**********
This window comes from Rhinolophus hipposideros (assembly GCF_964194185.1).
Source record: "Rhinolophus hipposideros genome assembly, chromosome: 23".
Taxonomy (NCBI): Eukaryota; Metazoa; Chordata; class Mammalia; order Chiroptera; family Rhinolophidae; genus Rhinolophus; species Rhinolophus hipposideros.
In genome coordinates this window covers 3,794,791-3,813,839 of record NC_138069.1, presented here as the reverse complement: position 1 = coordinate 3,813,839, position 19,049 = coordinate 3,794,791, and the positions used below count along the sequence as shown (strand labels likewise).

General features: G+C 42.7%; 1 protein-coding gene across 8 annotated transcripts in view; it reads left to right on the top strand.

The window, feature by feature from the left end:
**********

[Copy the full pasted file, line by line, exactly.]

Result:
This window comes from Rhinolophus hipposideros (assembly GCF_964194185.1).
Source record: "Rhinolophus hipposideros genome assembly, chromosome: 23".
Taxonomy (NCBI): Eukaryota; Metazoa; Chordata; class Mammalia; order Chiroptera; family Rhinolophidae; genus Rhinolophus; species Rhinolophus hipposideros.
In genome coordinates this window covers 3,794,791-3,813,839 of record NC_138069.1, presented here as the reverse complement: position 1 = coordinate 3,813,839, position 19,049 = coordinate 3,794,791, and the positions used below count along the sequence as shown (strand labels likewise).

General features: G+C 42.7%; 1 protein-coding gene across 8 annotated transcripts in view; it reads left to right on the top strand.

The window, feature by feature from the left end: